This resource is related to the following Learning Area –
And responds to the following Enquiry Question –
|Q46.||What were the Indigenous protocols when communicating with different age groups, e.g. Elders and children?|
Resource transcript –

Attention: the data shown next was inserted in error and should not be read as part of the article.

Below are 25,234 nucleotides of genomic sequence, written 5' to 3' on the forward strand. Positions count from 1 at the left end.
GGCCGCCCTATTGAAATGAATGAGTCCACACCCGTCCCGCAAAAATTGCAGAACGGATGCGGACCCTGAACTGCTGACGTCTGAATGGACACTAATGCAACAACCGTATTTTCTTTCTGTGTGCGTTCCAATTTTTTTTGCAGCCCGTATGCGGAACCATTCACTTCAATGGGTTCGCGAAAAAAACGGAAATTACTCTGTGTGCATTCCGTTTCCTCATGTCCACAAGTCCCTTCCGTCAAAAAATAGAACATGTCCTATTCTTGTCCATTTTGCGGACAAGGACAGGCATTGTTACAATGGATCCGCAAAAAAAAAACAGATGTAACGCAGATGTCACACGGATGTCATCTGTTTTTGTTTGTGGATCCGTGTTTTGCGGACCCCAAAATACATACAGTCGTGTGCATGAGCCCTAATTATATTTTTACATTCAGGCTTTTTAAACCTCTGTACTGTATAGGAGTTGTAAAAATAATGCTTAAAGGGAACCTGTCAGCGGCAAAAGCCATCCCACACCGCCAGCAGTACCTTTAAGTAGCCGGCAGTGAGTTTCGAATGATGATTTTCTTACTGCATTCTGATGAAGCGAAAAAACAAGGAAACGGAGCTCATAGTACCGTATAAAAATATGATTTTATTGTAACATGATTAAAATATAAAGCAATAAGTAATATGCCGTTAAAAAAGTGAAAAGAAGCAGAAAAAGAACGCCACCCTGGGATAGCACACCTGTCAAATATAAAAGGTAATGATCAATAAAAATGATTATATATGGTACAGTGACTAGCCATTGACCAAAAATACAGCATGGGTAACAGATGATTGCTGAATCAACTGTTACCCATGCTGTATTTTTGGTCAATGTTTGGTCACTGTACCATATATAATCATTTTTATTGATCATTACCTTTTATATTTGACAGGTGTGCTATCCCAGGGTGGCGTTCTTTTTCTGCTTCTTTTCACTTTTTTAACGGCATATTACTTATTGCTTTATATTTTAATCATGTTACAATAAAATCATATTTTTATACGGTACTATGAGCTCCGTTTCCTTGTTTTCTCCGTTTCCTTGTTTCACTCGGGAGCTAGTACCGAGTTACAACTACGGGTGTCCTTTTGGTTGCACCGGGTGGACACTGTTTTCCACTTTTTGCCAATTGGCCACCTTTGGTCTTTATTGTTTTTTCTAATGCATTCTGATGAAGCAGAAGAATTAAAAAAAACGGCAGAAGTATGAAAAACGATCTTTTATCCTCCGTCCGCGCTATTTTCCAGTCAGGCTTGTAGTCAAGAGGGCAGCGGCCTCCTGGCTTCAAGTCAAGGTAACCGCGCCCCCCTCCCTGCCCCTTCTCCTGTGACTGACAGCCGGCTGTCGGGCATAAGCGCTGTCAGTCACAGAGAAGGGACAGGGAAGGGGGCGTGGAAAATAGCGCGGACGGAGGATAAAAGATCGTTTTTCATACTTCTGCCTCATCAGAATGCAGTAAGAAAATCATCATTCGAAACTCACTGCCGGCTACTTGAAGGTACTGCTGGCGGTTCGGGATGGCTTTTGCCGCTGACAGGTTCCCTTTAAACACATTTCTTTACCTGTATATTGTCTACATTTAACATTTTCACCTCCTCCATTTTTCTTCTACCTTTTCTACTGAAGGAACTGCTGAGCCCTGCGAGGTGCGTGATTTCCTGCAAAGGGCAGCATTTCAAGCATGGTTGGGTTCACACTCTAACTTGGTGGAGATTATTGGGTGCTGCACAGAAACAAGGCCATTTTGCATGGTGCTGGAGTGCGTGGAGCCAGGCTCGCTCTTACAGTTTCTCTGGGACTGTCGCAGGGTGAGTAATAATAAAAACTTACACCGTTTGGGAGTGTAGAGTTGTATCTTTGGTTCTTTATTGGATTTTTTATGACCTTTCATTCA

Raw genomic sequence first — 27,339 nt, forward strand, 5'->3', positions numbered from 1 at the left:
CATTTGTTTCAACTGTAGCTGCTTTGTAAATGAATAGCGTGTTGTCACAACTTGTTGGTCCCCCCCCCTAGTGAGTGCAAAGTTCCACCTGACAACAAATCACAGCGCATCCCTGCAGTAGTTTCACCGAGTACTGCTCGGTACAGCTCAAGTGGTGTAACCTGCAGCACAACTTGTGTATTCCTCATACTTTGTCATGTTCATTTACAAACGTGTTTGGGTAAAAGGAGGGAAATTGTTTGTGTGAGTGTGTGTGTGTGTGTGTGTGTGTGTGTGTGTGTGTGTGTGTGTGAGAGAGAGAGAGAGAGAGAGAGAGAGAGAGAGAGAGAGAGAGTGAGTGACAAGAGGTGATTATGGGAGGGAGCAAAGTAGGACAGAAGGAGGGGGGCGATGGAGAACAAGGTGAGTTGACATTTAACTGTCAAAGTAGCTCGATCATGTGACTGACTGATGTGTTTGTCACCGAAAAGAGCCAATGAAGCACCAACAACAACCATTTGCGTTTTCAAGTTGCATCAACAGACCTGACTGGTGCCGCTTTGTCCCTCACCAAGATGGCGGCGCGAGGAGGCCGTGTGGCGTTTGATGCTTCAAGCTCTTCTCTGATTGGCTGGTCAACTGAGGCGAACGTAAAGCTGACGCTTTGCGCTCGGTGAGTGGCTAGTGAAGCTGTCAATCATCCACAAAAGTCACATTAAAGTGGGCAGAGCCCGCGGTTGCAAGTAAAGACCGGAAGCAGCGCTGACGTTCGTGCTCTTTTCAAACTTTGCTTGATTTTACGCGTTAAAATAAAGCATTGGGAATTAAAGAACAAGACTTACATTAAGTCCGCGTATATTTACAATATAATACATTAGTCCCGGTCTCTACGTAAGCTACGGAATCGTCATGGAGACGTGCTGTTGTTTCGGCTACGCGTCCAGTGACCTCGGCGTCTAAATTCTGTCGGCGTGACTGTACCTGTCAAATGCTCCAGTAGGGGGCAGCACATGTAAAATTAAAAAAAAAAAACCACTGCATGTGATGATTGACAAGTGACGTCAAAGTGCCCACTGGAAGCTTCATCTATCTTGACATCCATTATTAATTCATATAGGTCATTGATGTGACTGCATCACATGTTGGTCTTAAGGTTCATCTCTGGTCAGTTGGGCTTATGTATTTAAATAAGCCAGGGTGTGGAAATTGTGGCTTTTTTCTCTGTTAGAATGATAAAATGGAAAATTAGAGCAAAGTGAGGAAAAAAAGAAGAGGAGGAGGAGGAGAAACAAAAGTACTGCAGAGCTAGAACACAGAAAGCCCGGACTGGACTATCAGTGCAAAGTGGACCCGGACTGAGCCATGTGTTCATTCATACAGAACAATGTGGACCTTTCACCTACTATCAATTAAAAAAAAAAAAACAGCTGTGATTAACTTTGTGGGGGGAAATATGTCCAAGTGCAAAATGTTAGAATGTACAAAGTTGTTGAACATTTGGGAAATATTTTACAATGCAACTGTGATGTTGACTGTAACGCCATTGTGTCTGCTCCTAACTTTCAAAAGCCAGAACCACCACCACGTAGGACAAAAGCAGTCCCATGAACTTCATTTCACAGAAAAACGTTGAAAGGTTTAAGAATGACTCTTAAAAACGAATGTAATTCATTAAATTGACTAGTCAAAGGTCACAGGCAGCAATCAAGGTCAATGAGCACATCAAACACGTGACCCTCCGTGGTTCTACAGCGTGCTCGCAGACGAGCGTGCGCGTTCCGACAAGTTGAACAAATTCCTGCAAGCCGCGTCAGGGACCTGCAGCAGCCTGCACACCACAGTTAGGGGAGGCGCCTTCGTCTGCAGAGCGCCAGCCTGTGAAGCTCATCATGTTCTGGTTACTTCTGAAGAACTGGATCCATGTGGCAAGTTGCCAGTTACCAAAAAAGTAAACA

As children that we had to have for our Elders respect really looked like so we would wait on our Grandparents as small children we would do chores for them we would wait on them basically we would get you know make them cups of tea we would help out in the yard and we would not ever say no to our Grandparents so for example our Grandparents would ask us “Oh I need you to do this, I need you to do that”. There is no way that that me and my siblings would ever say no and that was a respect factor. That was something that was instilled to me from my Mother that I would have to portray to my Elders. My Elders on my Mother’s side um they’re Aboriginal on my Father’s side they were Australian but I would have these values and I would um put them forth to not only my Aboriginal Grandparents but my Australian Grandparents as well. So a lot of that had to do with when I was growing up, I was with these Dreamtime stories that I was told, so, for example, the story about The Goomp Goomp um being afraid and if you don’t do this you know The Goomp Goomp was going to come and get you um a lot of that had to do with the respect factor, so I was always taught that if you step out of line or if you do something that you’re not supposed to do The Goomp Goomp is going to get you or you’re going to get in big trouble with the Elders. Now that’s a value that’s been passed down for thousands upon thousands of years Aboriginal people are a collectivist group whereas generally in western society it’s more individualistic and so when you become a part of that mob, when you grow up in that mob, you look up to your Elders respect is automatic. It’s not given, as in it’s not like it’s not earned, it’s something that you have to give automatically so in regards to um keeping our Elders within the community when they would get older or when they would become sick or ill, we would nurse them until they would pass on and this is something that we still have today we still do this today so when it comes to our Grandparents, the younger generation their children, for example would take them on in their own home it’s kind of seen like a certain type of taboo, if you were to put your Grandparent or your parents in aged care because of the fact that we look after each other as we’ve always done throughout the years.